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Archive for the ‘Fruit Questions’ Category

Victoria plums

We had to move two established plum trees due to an extension going up at our new property. We carefully removed them and situated them in a new location not to far from the original spot during last winter. Both of them had blossom and new leaf in spring. However, one is doing very well with lots on new leaf growth and fruit, the other has very few leaves but masses of new fruit. We are concerned that all its efforts are being put into fruiting and may kill the tree. Can we strip all or some of the small olive size plums off to help the tree regain its strength, and also what liquid feed would be best? Any thoughts would be appreciated.

Anthony Lopez-Rodriguez

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Saskatoon fruit clusters

I bought three Saskatoon three years ago. However, only one has flowered and produced fruit. They are all grown in the same conditions. Any ideas why?

Laine Greenland

A few years ago we published an article on our main website about the Saskatoon by John Stoa and his success in growing this fruit in Scotland. Saskatoons are a commercial crop in Canada and the US.

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Keswick Codlin, an early cooking apple variety that arose in North West England

I am a farmer in the south Pennines (I have recently taken over the farm from my now retired parents) and am looking to plant some more apple and pear varieties best suited to our climate. I’m hoping to plant around 15 – 20 trees in 2018 and look forward to using this resource to research what varieties to get. If there is anyone reading this based in the North West who has the time to offer advice to someone such as myself please do feel free to get in touch. Our farm website has our contact details on: www.cronkshawfoldfarm.co.uk.

Dorothy McCarthy

And please post your suggestions and comments below and we will pass them on.

We asked Hilary Wilson to give us some suggestions which are posted below – Comment number 3. Hilary  is a great authority on the apples  of the North West and has spent many years identifying and searching for varieties that do well in her native Cumbria, where she also farmed.

Fruit Forum

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Can anyone help me find this rare apple variety, grown in the West Country during WWII, the fruit is the size of a large grapefruit and yellowish in colour. By all accounts the most delicious variety ever. Any ideas?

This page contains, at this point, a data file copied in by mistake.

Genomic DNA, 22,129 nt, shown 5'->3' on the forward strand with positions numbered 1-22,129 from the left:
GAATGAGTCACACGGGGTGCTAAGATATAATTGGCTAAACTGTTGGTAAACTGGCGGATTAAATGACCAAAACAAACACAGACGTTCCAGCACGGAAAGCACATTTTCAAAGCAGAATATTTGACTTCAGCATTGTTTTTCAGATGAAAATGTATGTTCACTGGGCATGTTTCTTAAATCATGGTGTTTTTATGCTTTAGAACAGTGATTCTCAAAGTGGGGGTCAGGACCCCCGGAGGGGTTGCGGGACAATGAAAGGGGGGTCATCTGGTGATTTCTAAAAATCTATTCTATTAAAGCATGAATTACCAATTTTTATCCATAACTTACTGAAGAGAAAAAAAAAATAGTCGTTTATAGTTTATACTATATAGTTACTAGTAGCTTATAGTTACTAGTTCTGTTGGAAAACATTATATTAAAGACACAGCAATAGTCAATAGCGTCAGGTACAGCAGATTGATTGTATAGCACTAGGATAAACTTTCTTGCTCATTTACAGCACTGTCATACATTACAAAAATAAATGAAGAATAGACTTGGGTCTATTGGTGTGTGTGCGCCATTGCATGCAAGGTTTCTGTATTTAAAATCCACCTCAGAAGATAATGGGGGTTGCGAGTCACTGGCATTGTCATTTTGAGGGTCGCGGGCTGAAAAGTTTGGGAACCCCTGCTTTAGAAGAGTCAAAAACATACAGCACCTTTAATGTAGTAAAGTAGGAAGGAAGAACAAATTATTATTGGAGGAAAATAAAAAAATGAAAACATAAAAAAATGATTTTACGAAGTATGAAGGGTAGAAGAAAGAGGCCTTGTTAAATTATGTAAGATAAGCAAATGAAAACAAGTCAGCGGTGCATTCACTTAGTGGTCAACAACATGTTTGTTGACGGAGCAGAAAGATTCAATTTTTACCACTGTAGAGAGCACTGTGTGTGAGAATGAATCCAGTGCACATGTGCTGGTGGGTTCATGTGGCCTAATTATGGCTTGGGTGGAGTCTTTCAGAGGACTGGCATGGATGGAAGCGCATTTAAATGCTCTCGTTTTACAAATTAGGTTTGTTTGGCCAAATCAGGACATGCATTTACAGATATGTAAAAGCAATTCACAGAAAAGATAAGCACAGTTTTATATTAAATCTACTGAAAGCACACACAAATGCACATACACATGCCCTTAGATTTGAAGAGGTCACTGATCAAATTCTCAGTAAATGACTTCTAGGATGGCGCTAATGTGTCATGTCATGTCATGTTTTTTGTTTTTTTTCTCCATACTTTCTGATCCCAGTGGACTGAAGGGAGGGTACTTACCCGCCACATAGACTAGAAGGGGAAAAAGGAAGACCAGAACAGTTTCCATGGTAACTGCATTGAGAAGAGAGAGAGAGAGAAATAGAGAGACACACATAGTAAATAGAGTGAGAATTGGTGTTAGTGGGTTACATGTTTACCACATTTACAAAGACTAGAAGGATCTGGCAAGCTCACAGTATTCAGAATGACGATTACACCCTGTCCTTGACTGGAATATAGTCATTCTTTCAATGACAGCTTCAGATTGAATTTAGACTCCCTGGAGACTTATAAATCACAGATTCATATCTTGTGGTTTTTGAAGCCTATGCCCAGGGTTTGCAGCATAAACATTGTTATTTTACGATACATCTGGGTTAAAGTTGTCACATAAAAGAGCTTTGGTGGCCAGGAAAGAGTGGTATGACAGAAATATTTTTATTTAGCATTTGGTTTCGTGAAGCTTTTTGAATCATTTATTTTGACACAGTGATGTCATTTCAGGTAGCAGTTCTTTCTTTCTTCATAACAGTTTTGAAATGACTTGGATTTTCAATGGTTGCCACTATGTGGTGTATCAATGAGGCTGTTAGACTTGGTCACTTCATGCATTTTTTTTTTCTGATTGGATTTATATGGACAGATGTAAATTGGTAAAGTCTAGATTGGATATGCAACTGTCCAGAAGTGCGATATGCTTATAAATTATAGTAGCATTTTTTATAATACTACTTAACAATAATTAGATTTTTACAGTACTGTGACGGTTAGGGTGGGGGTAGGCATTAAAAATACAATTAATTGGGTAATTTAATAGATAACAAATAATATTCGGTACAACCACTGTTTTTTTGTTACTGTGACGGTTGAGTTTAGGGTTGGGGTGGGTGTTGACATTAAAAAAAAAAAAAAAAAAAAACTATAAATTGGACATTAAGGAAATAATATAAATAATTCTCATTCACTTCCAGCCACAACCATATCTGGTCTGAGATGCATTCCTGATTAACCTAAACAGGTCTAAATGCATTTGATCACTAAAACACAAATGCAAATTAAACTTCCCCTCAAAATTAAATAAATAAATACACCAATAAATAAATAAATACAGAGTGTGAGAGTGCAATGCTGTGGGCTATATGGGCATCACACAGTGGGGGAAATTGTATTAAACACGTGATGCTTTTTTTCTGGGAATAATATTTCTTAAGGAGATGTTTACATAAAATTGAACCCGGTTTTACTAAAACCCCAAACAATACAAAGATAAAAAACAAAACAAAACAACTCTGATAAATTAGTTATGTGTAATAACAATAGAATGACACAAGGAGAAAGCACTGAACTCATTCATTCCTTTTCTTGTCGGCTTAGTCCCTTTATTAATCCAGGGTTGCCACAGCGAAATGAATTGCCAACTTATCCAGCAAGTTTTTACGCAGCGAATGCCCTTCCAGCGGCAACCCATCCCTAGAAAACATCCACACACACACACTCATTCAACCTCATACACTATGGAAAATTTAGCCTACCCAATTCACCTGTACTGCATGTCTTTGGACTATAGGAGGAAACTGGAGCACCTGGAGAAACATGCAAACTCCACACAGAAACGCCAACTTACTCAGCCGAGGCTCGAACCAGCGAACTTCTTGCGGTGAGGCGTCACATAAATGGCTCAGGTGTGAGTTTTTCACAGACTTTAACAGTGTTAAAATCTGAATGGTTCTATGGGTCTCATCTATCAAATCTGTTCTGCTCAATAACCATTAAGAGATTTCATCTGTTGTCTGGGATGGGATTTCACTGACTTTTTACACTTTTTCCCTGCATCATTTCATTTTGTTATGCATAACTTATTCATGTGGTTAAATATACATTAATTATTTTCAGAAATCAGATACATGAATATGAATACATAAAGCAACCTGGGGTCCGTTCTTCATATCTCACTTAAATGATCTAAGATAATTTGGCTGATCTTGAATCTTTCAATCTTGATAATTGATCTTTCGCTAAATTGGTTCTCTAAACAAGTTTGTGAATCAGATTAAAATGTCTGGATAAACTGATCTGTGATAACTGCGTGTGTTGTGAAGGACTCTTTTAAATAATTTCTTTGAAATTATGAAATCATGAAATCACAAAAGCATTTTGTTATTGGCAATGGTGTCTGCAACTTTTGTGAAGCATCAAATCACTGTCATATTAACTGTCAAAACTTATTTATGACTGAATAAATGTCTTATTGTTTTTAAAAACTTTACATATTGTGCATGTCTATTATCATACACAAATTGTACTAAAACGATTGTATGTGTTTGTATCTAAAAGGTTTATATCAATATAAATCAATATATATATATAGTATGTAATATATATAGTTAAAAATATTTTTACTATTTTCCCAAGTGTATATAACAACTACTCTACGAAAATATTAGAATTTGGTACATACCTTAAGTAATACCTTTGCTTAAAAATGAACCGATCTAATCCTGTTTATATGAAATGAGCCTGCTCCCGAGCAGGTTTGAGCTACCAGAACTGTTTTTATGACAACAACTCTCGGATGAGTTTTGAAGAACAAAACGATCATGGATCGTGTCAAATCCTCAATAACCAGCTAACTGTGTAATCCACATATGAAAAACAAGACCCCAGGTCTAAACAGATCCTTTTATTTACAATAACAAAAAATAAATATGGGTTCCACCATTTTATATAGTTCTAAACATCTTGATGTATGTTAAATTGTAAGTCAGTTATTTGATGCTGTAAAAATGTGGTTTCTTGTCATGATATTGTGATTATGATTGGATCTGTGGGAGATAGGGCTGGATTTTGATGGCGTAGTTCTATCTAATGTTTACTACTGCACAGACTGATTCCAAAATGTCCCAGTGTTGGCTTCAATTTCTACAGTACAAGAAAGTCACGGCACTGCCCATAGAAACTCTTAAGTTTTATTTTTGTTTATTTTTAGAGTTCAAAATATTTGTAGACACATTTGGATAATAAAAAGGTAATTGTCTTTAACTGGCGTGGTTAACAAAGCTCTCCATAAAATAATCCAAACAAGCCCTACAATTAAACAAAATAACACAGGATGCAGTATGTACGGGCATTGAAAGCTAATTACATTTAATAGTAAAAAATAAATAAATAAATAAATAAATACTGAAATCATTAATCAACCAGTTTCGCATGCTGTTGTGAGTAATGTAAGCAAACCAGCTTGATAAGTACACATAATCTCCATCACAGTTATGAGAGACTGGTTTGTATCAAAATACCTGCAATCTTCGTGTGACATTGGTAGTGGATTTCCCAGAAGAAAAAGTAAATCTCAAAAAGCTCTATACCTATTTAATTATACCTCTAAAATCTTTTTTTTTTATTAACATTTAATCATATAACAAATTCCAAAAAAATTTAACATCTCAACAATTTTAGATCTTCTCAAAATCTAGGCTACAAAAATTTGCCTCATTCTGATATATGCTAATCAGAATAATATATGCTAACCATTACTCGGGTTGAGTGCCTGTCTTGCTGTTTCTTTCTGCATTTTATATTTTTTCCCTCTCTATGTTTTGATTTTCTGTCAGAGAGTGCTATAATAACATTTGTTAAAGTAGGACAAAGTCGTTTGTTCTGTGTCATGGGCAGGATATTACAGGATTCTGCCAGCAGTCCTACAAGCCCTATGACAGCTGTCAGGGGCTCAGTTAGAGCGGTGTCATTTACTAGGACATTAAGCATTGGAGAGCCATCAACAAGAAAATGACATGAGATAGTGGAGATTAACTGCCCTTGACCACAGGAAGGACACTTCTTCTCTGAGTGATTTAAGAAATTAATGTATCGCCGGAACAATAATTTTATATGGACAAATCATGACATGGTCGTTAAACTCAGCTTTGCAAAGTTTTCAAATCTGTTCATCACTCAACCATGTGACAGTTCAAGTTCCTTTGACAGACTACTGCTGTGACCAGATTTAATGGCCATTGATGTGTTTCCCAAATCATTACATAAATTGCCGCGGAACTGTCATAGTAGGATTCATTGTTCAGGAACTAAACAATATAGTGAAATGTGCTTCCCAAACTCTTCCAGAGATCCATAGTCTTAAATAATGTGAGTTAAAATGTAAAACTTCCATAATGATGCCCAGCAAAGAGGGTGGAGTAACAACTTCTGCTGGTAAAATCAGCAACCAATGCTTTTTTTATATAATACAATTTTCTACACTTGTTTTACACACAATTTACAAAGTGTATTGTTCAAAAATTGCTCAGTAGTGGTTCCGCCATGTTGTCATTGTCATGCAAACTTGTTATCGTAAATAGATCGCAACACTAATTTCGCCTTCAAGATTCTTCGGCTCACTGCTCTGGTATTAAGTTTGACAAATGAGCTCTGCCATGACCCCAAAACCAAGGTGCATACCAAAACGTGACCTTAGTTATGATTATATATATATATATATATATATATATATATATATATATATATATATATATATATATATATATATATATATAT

John Denham

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I am trying to identify a pear tree that we had many years ago in Berkshire. It was tall, old and produced knobbly little pears that were hard! But they were fabulous to eat once they had been bottled in syrup!
This was about 30 years ago. I would love to plant another if possible?

Jenny Tarrant

A possibility might be Hessle which was once planted all over Britain, in domestic gardens, market gardens and orchards.

Hessle pear

For more ideas on which variety it might be look here for photographs of some 450 pears, most of which have been grown in the UK at one time or another and now grow in the National Fruit Collection, Brogdale, Kent; also described in detail in  The Book of Pears.

Fruit Forum

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Victoria plum in flower in the National Fruit Collection, Kent, on 28 March 2017

 

My standard Victoria plum has flowered first this year and is in full flower today the 28th March a whole month earlier than last year! I live in the Vale of Clwyd, Denbighshire, north east Wales.
The Opal, Jubileum, Denbigh plum and Ontario are all close to opening, Marjorie’s Seedling is about a fortnight off flowering.

Philip Lunt

Victoria plum in flower, though not full flower, at the National Fruit Collection Brogdale (above). Dates of flowering for Victoria plum last year were: 10% of flowers 10 April; full flower 14 April; so about two weeks in advance this year in Kent: see here

Fruit Forum

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Planting gooseberry bush in a wire netting basket to protect against root damage by voles

Gooseberry bush planted in a wire netting basket to protect against root damage by voles

The subject of voles and the damage that they can cause to fruit trees and bushes has arisen from time to time on the blog. Voles will gnaw away at the roots and can kill a tree.  I recently planted some gooseberries and not wanting to have problems with moles and voles I planted them in chicken wire baskets to deter both. Where moles go voles and mice are sure to follow; they all use the same tunnels. During the winter I trapped seven voles and two mice using a mole run in the greenhouse; the strawberries were disappearing just as they were nearly ripe. Has anyone else had problems with voles this year?

Adrian Baggaley

2017-mid-feb-010Basket filled with soil; wire netting will be buried under final layer of soil

Photographs kindly supplied by Adrian Baggaley

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